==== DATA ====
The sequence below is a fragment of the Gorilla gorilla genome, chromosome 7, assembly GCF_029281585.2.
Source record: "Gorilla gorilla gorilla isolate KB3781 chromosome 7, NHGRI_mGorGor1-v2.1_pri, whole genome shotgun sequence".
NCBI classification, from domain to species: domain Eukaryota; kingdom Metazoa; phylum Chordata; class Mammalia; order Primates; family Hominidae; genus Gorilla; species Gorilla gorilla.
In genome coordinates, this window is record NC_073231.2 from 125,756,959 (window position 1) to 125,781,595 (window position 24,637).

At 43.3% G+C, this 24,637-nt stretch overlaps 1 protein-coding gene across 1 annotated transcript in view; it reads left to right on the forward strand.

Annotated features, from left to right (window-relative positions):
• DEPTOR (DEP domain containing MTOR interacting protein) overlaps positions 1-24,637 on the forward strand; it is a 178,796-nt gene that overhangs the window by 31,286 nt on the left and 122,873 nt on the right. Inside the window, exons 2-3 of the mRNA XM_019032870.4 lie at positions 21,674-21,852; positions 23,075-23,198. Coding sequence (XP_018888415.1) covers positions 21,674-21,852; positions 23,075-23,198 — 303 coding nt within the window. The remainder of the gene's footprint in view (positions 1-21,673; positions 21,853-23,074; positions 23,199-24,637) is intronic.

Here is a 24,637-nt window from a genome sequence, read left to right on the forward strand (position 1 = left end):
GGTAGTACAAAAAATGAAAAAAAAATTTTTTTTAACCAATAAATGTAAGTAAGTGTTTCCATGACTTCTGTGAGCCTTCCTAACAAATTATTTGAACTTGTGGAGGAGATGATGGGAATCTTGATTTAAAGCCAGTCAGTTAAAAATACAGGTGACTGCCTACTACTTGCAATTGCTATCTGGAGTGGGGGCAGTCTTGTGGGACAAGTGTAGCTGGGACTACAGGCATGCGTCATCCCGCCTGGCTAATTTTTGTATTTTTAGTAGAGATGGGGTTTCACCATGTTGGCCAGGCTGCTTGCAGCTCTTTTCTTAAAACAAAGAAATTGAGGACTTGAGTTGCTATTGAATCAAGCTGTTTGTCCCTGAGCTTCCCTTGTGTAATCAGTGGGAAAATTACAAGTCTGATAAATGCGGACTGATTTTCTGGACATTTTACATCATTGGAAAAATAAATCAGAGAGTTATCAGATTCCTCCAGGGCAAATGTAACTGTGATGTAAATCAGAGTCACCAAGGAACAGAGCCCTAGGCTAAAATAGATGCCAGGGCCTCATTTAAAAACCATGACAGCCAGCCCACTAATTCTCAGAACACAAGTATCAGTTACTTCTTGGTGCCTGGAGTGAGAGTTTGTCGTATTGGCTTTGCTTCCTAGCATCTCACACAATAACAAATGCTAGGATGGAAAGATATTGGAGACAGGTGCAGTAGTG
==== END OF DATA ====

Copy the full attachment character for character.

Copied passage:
The sequence below is a fragment of the Gorilla gorilla genome, chromosome 7, assembly GCF_029281585.2.
Source record: "Gorilla gorilla gorilla isolate KB3781 chromosome 7, NHGRI_mGorGor1-v2.1_pri, whole genome shotgun sequence".
NCBI classification, from domain to species: domain Eukaryota; kingdom Metazoa; phylum Chordata; class Mammalia; order Primates; family Hominidae; genus Gorilla; species Gorilla gorilla.
In genome coordinates, this window is record NC_073231.2 from 125,756,959 (window position 1) to 125,781,595 (window position 24,637).

At 43.3% G+C, this 24,637-nt stretch overlaps 1 protein-coding gene across 1 annotated transcript in view; it reads left to right on the forward strand.

Annotated features, from left to right (window-relative positions):
• DEPTOR (DEP domain containing MTOR interacting protein) overlaps positions 1-24,637 on the forward strand; it is a 178,796-nt gene that overhangs the window by 31,286 nt on the left and 122,873 nt on the right. Inside the window, exons 2-3 of the mRNA XM_019032870.4 lie at positions 21,674-21,852; positions 23,075-23,198. Coding sequence (XP_018888415.1) covers positions 21,674-21,852; positions 23,075-23,198 — 303 coding nt within the window. The remainder of the gene's footprint in view (positions 1-21,673; positions 21,853-23,074; positions 23,199-24,637) is intronic.

Here is a 24,637-nt window from a genome sequence, read left to right on the forward strand (position 1 = left end):
GGTAGTACAAAAAATGAAAAAAAAATTTTTTTTAACCAATAAATGTAAGTAAGTGTTTCCATGACTTCTGTGAGCCTTCCTAACAAATTATTTGAACTTGTGGAGGAGATGATGGGAATCTTGATTTAAAGCCAGTCAGTTAAAAATACAGGTGACTGCCTACTACTTGCAATTGCTATCTGGAGTGGGGGCAGTCTTGTGGGACAAGTGTAGCTGGGACTACAGGCATGCGTCATCCCGCCTGGCTAATTTTTGTATTTTTAGTAGAGATGGGGTTTCACCATGTTGGCCAGGCTGCTTGCAGCTCTTTTCTTAAAACAAAGAAATTGAGGACTTGAGTTGCTATTGAATCAAGCTGTTTGTCCCTGAGCTTCCCTTGTGTAATCAGTGGGAAAATTACAAGTCTGATAAATGCGGACTGATTTTCTGGACATTTTACATCATTGGAAAAATAAATCAGAGAGTTATCAGATTCCTCCAGGGCAAATGTAACTGTGATGTAAATCAGAGTCACCAAGGAACAGAGCCCTAGGCTAAAATAGATGCCAGGGCCTCATTTAAAAACCATGACAGCCAGCCCACTAATTCTCAGAACACAAGTATCAGTTACTTCTTGGTGCCTGGAGTGAGAGTTTGTCGTATTGGCTTTGCTTCCTAGCATCTCACACAATAACAAATGCTAGGATGGAAAGATATTGGAGACAGGTGCAGTAGTG